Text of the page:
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Understanding AML

Types

Research into acute myeloid leukemia has advanced in recent years, making it clear that acute myeloid leukemia is not a single disease, but rather a disease that can take one of many forms. The type of acute myeloid leukemia a patient has can depend on:

  • how developed the abnormal leukemia cells are at diagnosis;
  • the shape (morphology) of the leukemia cells and specific markers (proteins) on their surface;
  • how much they differ from normal, healthy blood cells;
  • the genetic/chromosomal abnormality present; and
  • whether the leukemia has relapsed.1

The type of acute myeloid leukemia a patient has can impact how well certain treatments work; knowing your acute myeloid leukemia type can guide personalized treatment decisions.

Genetic changes in acute myeloid leukemia

Changes to specific genes, known as mutations, are identified in many cases of acute myeloid leukemia and can result in specific types of acute myeloid leukemia. These mutations can help abnormal cells grow in an out-of-control manner. Some mutations are associated with better outcomes, while others are thought to contribute to more aggressive forms of acute myeloid leukemia and poorer outcomes.

Changes in the following genes are most commonly observed in patients with acute myeloid leukemia: FLT3, IDH1, IDH2, NPM1, DNMT3A, CEBPA, TET2, and KIT. It is important to know whether one or more of these genes are abnormal in your acute myeloid leukemia cells, as this can identify the type of acute myeloid leukemia you have and help to tailor a unique treatment for you.

Ask your doctor about your specific type of acute myeloid leukemia.

Chromosomal changes in acute myeloid leukemia

There are several categories of chromosomal changes that can cause specific types of acute myeloid leukemia. These can affect your outlook and how you respond to treatment. They include

  • chromosomal translocations – when part of a chromosome breaks off and sticks to a different chromosome;
  • chromosomal deletions – when part of a chromosome is lost, possibly leading to the loss of a gene that controls the growth of blood cells;
  • chromosomal inversions – when the chromosome is flipped, resulting in faulty ‘instructions’ within the blood cell, which can lead to abnormalities; and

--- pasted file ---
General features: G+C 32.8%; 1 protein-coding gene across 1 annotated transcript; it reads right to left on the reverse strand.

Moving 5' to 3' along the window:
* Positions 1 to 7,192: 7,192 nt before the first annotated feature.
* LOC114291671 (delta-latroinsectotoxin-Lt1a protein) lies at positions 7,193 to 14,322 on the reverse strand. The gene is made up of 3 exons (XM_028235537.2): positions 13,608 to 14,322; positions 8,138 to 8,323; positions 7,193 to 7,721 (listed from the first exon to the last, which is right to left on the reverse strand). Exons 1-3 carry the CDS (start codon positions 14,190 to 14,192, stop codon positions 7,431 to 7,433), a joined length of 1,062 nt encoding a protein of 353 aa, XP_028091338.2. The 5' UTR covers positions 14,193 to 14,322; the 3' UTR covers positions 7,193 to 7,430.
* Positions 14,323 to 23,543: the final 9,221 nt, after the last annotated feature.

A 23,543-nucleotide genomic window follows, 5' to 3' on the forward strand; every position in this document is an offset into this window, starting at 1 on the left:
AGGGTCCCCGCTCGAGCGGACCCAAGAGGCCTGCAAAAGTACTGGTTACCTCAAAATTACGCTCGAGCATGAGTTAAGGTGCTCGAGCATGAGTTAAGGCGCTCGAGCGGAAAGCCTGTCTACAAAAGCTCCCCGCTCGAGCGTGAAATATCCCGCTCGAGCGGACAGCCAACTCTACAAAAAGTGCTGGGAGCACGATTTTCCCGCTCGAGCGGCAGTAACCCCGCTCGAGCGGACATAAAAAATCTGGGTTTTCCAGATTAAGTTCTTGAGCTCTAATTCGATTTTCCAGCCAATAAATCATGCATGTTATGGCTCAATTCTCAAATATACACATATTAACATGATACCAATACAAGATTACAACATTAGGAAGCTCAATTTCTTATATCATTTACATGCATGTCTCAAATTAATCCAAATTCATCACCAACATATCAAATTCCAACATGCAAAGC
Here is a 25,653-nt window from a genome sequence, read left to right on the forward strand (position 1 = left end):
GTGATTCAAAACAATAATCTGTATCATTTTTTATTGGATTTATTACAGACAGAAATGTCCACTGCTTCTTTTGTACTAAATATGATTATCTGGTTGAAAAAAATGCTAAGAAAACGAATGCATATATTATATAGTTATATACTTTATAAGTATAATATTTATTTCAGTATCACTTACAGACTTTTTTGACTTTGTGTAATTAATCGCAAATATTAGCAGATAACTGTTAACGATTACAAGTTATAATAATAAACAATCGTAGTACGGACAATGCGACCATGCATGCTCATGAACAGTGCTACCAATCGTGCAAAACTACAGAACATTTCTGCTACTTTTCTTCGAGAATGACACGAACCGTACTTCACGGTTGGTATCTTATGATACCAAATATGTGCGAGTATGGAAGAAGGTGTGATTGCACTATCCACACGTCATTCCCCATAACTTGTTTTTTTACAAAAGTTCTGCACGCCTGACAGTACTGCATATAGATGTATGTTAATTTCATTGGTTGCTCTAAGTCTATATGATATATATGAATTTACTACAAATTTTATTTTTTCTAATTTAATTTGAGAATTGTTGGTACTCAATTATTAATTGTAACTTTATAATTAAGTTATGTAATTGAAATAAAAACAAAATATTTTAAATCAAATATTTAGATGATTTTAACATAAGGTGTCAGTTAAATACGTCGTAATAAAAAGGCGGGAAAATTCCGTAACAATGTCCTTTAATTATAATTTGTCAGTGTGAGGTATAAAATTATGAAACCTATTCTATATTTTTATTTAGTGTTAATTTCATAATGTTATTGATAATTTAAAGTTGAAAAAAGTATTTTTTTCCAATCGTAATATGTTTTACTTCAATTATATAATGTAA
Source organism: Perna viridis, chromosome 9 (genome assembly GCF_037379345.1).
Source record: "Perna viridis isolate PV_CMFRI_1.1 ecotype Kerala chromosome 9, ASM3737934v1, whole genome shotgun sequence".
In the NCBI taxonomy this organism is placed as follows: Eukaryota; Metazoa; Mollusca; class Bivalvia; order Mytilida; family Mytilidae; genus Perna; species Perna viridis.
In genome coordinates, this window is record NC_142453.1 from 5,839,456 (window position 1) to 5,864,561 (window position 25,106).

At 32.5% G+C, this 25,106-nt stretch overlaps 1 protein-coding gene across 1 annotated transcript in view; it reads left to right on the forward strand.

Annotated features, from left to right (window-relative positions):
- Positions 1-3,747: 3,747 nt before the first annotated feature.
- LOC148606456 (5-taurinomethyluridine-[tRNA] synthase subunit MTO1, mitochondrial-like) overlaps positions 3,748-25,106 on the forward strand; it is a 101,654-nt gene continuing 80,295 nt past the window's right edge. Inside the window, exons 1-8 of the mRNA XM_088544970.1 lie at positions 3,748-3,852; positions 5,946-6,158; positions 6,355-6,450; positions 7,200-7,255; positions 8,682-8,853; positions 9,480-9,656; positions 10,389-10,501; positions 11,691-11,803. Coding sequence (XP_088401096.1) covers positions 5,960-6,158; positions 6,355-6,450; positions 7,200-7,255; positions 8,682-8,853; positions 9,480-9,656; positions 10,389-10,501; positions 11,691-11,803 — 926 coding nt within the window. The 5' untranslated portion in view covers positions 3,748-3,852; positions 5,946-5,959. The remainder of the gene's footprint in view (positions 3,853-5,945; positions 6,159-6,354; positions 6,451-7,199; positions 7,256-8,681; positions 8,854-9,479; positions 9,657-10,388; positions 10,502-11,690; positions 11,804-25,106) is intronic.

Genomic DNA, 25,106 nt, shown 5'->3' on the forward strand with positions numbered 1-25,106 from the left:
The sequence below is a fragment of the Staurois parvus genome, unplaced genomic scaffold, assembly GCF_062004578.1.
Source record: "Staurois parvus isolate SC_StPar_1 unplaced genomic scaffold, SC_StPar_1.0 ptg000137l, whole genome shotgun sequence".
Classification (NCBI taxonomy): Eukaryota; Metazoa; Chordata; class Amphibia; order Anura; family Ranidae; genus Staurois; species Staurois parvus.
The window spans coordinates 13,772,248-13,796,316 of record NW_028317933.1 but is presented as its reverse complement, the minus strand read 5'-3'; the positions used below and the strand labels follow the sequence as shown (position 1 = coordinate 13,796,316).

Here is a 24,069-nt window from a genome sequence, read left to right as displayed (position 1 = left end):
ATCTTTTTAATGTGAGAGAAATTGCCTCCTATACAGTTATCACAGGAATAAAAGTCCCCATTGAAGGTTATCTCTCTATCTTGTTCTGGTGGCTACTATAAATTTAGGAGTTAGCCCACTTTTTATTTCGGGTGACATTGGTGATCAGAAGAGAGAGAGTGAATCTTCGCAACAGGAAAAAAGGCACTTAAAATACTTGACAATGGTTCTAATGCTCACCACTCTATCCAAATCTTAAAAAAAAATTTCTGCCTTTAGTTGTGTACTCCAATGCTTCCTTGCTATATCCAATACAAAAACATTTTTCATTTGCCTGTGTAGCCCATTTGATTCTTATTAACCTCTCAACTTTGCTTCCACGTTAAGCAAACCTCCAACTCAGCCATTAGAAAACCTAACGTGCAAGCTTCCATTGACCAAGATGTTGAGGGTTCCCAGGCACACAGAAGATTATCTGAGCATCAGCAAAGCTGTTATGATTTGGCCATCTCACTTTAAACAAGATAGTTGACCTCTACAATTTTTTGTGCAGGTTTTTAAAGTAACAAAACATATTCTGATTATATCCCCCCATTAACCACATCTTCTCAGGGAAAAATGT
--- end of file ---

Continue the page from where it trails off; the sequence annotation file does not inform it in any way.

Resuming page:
• chromosomal additions and duplications – when there is an extra chromosome that can produce an abnormal gene.

Knowing the chromosomal changes that are present in your acute myeloid leukemia can help leukemia specialists decide the best treatment option for you.

Acute promyelocytic leukemia

Acute promyelocytic leukemia is a unique type of acute myeloid leukemia, which is most common in adults between 20 and 50 years of age.2 Acute promyelocytic leukemia is characterized by a very specific chromosomal change, whereby sections of chromosomes 15 and 17 switch, forming an abnormal fusion gene called PML/RARα. This abnormal gene can lead to the overproduction of immature, non-functional white blood cells called promyelocytes. These promyelocytes build up in the bone marrow and reduce the number of mature healthy blood cells.

References

1. Cancer.Net. Leukemia - Acute Myeloid - AML: Subtypes. https://www.cancer.net/cancer-types/leukemia-acute-myeloid-aml/subtypes. Accessed Feb 24, 2021.

2. Leukemia & Lymphoma Society. Acute Promyelocytic Leukemia Facts. https://www.lls.org/sites/default/files/National/USA/Pdf/Publications/APL_FactSheet_10_15FINAL.pdf. Accessed Feb 24, 2021.

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What is acute myeloid leukemia?Causes & symptomsDiagnosisTypesTreatmentPrognosisRemissionRelapseCOVID-19Caregivers

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